Dow looks to sell 40 plants, including 2 in Plaquemine

Advocate staff file photo by RICHARD ALAN HANNON -- Dow Chemical Co. plans to sell or spin off 40 of its plants, including two in Plaquemine, as the company exits the less-profitable chlorine business. Show caption
Advocate staff file photo by RICHARD ALAN HANNON -- Dow Chemical Co. plans to sell or spin off 40 of its plants, including two in Plaquemine, as the company exits the less-profitable chlorine business.

Dow Chemical’s chlor-alkali and chlor-vinyl facilities in Plaquemine are among 40 manufacturing plants that the company plans to sell or spin off along with most of its chlorine business.

The company also said other Plaquemine facilities on the block include the chlorinated organics facility; the brine operations and select assets supporting it; and energy operations. The plants employ around 300 people.

Overall, Dow employs 2,000 people in its Louisiana operations.

Louisiana Economic Development Secretary Stephen Moret said the announcement is not expected to impact total employment at Dow’s facilities in Louisiana, although it may result in some Dow employees shifting from Dow to another company or companies that purchase the assets that are for sale.

He noted that Dow’s facility in Plaquemine has about 19 operating units and only about a third are affected by the company’s decision. He said Dow’s smaller Grand Bayou operation in Assumption Parish might also be affected, but also with no change in total employment anticipated.

“This is not a light nor overnight decision,” Dow Chairman and Chief Executive Officer Andrew Liveris said during a Monday conference call with stock analysts and investors. “Dow has been in chlorine for over 100 years.”

But chlorine has become less important for the Midland, Mich.-based company over the last seven to eight years, Liveris said. Polychlorinated vinyl and the use of caustic soda, used in paper and detergents, are no longer part of Dow’s strategic focus.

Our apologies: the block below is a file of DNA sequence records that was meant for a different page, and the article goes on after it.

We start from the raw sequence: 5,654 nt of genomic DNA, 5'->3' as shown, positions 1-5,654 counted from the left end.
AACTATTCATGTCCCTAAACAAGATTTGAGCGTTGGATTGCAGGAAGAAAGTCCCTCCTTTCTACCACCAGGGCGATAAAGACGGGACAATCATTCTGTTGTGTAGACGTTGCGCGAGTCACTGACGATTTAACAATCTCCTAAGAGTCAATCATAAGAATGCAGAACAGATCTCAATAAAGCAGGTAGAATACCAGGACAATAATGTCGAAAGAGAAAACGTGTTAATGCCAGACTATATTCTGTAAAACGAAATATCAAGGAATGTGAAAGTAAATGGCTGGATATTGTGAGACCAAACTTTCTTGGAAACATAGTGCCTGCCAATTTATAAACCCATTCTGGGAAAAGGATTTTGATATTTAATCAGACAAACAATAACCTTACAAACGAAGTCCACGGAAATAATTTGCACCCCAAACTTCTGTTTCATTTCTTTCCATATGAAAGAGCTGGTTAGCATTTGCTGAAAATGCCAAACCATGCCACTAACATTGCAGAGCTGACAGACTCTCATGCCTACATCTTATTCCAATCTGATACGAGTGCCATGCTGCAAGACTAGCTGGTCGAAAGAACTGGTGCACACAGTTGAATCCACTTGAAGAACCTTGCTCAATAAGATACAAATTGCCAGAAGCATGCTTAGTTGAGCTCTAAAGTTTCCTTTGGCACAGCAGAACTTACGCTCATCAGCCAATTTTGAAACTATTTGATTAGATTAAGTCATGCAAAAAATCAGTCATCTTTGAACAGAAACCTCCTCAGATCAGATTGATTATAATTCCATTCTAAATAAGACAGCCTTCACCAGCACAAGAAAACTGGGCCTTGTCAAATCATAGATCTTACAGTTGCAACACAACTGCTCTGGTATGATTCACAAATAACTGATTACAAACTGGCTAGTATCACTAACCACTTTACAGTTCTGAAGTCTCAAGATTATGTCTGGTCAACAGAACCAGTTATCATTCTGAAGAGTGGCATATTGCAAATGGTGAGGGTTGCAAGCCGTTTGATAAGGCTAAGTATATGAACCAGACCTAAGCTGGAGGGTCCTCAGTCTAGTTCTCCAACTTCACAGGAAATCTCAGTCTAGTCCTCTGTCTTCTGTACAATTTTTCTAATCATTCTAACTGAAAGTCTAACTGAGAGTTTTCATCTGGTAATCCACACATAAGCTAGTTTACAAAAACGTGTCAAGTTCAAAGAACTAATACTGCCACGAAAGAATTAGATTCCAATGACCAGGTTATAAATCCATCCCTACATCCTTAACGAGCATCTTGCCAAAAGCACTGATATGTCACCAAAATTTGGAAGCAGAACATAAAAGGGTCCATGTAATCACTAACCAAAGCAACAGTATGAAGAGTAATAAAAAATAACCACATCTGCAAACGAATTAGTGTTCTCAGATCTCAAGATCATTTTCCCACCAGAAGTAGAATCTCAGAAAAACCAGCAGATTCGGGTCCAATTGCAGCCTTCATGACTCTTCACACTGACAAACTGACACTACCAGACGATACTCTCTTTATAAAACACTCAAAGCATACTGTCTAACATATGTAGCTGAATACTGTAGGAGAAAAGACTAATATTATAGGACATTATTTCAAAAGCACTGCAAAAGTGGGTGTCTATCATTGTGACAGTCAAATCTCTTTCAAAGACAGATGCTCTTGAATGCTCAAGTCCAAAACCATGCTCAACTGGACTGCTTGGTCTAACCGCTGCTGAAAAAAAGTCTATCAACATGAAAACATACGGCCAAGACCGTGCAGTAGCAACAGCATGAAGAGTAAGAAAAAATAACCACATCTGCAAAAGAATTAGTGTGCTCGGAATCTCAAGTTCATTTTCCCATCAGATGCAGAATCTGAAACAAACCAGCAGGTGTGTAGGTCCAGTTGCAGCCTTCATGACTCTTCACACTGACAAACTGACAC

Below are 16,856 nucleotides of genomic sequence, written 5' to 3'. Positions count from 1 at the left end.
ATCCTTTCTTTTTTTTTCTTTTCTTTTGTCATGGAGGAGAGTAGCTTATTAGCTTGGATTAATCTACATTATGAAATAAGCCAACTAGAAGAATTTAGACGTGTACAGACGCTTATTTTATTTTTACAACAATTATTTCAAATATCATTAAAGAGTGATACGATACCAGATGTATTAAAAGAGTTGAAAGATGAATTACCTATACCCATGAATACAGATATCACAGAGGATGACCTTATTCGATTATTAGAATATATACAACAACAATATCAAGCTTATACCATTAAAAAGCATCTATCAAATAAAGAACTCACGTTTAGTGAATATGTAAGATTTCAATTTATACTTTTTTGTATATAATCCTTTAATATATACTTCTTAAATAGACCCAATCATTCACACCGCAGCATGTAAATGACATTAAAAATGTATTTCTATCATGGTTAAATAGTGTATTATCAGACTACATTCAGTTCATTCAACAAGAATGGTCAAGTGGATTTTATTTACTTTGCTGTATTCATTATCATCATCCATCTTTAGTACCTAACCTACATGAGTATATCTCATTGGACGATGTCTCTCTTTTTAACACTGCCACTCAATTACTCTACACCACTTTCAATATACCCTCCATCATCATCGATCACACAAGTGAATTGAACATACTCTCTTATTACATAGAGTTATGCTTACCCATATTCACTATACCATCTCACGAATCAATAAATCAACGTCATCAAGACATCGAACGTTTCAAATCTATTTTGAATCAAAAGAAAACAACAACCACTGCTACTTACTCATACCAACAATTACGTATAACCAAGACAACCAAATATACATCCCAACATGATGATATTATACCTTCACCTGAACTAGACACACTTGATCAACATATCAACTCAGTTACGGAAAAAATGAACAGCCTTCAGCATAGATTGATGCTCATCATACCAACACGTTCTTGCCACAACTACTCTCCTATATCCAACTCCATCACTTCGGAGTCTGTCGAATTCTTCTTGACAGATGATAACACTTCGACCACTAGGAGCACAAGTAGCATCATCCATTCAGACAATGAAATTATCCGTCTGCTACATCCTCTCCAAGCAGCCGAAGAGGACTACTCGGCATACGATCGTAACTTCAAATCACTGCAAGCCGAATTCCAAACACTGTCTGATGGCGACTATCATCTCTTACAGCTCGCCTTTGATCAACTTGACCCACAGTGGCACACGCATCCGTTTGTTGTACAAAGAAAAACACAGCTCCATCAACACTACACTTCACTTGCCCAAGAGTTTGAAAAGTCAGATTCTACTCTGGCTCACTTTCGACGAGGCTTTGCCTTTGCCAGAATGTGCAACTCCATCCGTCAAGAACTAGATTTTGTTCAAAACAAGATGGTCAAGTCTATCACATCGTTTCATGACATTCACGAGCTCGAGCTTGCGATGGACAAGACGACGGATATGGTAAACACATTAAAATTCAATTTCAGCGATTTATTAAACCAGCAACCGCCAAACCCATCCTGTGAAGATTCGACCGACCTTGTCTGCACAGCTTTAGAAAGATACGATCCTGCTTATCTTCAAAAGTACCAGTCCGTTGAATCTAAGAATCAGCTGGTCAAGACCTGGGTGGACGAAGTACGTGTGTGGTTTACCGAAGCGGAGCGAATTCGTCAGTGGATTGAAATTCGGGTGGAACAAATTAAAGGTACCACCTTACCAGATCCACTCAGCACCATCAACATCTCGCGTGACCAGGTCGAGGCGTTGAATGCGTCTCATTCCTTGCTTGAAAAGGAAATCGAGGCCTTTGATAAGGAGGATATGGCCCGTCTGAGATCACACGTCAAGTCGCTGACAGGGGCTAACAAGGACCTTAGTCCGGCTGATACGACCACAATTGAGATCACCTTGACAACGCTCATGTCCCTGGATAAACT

The Plaquemine facilities, along with other chlorine-related assets, would be better served by new owners with better models for that line of business, Liveris said.

Dow’s Plaquemine plants make the ingredients used in soaps and bleach, cosmetics, shampoos, detergents and disposable diapers, trash and grocery bags, milkshakes and salad dressing, and automotive hoses, tubes and wires.

Although many of the facilities in Plaquemine and Freeport, Texas, are “very dated” and near the end of their useful lives, Liveris said, those plants have a huge cost advantage because of their access to cheap and plentiful supplies of natural gas.

Liveris said Dow’s decision to sell the chlorine assets doesn’t take away from their value. The plants’ expected annual revenue is $5 billion.

The 40 plants are at 11 sites in the United States, Germany, Italy, South Korea, China and Brazil. The facilities employ nearly 2,000 people.

Liveris said Monday’s announcement is a continuation of Dow’s shift to “downstream high-margin products and technologies” rather than cyclical commodity products.

In the last year, Dow has completed or announced deals to sell $700 million of its businesses. Those moves included the $500 million sale of Dow’s polypropylene licensing and catalysts business, including a plant in Norco, to W.R. Grace & Co. The sale closed Monday. The business segment employed around 90 people worldwide, with roughly 20 of them in Norco.

Liveris said over the past five years, Dow has sold non-core businesses with around $10 billion in revenue.

Those deals included selling Morton Salt for $1.7 billion to German fertilizer company K+S; TRN Refinery in The Netherlands to Total S.A. for $800 million; the Styron division, which makes chemicals and plastics, to Bain Capital Partners for $1.6 billion; and the propylene business for $323 million to Braskem S.A., a Latin American petrochemical giant.

At the same time, Dow has shifted its focus to more lucrative businesses such as electronics, coatings, agriculture, infrastructure and transportation. In 2009, the company paid $16.5 billion for Philadelphia-based Rohm & Haas, which became the core of Dow’s advanced materials business.

In March, Dow said it expected to generate $1.5 billion by shedding less-profitable lines of business. On Monday, Liveris said Dow has increased that total to between $3 billion and $4 billion during the next 18 to 24 months.

The other chlorine assets Dow plans to sell include chlor-alkali and chlor-vinyl facilities in Freeport, Texas, including Dow’s interest in the Dow Mitsui Chlor-Alkali joint venture; global chlorinated organics production plants in Freeport and Stade, Germany; the global epoxy business, including assets in Freeport; Roberta, Ga.; Rheinmuenster, Baltringen and Stade, Germany; Pisticci, Italy; Gumi, South Korea; Zhangjiagang, China and Guaruja, Brazil; and brine and select assets supporting operations in Freeport.